30+ Interesting Facts About Mongolia

  1. Mongolia is a landlocked country in East Asia, which shares borders with Russia on the north and China on the south. A narrow strip separates the central Asian country Kazakhstan from Mongolia.
  2. Mongolia is the most sparsely populated sovereign country in the world. Its population density is just over two people per square km. (Source)
  3. Mongolia is the second largest landlocked country after Kazakhstan. Its land area is more than 600,000 square miles.
  4. Mongolia experiences the long cold winters, while the short summer season remains very hot in some areas.
  5. Nearly 75% area of Mongolia is pastureland. The Gobi Desert is in the southern part of the country (Mongolia shares this desert with China), and the remaining is forests. Only a small portion of the country is suitable for crop growing.
  6. Ulaanbaatar is the Mongolia’s capital city. Nearly 50% of the Mongolian population resides in the capital.
  7. Mongolia’s capital, Ulaanbaatar, is the world’s coldest capital city. Its average annual temperature is -2.4 C, far lower than any other capital city. (Source)
  8. Gers or Yurts are the traditional dome-shaped dwellings in Mongolia. Many Mongolians still live in these tent-like houses, which now include wooden floors, doors, stoves, electricity, and other modern comforts of home. 
    A ger (or yurt) in Mongolian ger district
    Mongolian gers now include all modern facilities

  9. Mongol Empire, established by Genghis Khan in 1206, is the second-biggest empire after the British Empire and the largest contiguous land empire in history. During its peak, this empire ruled from Eastern Europe to the Sea of Japan and the Middle East. (Source)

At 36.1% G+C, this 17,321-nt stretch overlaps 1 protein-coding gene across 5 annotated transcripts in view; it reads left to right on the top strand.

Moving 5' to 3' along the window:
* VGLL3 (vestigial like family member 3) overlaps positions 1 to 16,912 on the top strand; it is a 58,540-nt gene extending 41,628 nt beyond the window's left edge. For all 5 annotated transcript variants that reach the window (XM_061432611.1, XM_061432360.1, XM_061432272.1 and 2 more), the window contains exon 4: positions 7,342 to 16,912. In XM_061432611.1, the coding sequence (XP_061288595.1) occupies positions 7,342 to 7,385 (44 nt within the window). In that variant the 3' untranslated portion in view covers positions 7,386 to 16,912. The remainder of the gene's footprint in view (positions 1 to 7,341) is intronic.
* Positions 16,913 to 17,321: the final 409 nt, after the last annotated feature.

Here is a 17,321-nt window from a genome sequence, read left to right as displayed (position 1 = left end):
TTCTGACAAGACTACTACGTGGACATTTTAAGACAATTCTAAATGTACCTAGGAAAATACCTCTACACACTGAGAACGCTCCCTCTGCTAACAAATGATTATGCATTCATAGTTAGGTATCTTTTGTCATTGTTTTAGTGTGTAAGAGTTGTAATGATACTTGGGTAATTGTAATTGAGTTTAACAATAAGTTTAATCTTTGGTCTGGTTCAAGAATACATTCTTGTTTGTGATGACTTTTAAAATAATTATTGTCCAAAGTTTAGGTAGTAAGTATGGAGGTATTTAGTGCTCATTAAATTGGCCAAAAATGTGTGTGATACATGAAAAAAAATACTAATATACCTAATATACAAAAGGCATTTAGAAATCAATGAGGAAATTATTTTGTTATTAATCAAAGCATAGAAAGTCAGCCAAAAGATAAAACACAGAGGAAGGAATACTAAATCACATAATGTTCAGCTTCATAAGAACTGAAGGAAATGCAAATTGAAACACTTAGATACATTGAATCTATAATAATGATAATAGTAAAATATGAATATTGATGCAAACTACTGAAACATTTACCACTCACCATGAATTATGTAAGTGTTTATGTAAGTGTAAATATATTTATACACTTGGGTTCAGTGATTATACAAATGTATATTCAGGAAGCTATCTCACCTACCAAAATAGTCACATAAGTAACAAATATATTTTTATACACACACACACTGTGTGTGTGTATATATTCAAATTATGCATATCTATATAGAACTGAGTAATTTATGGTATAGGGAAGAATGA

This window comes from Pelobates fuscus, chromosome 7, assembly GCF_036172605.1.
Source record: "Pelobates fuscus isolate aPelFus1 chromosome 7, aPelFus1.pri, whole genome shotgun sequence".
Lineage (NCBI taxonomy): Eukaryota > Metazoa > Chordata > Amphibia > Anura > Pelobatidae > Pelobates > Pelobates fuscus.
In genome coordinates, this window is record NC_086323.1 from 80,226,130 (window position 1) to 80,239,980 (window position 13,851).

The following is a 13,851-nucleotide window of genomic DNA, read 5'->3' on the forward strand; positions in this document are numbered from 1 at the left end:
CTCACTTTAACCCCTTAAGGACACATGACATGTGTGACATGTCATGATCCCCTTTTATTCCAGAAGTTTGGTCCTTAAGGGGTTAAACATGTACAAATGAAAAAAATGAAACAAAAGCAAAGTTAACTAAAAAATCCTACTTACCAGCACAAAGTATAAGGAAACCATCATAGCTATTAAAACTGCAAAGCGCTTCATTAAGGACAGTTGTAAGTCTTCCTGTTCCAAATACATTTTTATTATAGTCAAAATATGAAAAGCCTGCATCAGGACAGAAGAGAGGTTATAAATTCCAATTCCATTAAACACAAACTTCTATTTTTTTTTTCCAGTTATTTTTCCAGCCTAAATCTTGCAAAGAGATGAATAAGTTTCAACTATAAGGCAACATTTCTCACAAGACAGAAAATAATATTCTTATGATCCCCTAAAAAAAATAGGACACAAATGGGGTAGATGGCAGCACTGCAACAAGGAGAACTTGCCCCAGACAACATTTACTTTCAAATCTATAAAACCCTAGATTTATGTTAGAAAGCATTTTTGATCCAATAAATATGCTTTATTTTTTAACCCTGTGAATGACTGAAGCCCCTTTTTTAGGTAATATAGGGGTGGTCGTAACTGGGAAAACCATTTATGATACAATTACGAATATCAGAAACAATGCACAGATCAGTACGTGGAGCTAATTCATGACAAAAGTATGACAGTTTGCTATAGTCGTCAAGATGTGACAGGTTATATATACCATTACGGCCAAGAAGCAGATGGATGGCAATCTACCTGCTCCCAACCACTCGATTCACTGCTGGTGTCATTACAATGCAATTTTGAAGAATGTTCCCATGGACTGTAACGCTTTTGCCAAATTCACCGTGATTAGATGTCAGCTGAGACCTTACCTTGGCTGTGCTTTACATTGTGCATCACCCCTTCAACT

10. Nearly 53% of Mongolians follow Buddhism, while 39% are atheists. Islam, Christianity, and Shamanism (the former majority religion) are minority religions.
  11. Bogd Khan Uul National Park in Mongolia is the world’s oldest national park. It was established in 1778, more than 100 years before the second-oldest Yellowstone National Park (1872), and covers an area of 156 sq. miles. (Source)
  12. Mongolia faces the dzud natural disaster, specific to the country, after every five years. Millions of animals die due to a weather pattern that produces starvation in summer, followed by a harsh winter. They have not found a remedy to overcome this issue yet. (Source)
  13. Chinese Qing dynasty captured the current state of Mongolia in 1691. Mongolia achieved autonomy under Chinese rule in 1911 and complete independence in 1921 with Soviet assistance.
  14. The country became the Mongolian People’s Republic in 1924 and adopted communism. It remained a single-party socialist republic under the influence of the Soviet Union until the late 1980s.
  15. A peaceful democratic revolution in 1990 converted the country into a multi-party system and eradicated Soviet influence. It resulted in a new constitution in 1992.
  16. Mongols are still giving importance to their nomadic lifestyle. Currently, almost 30% of the Mongols are nomads.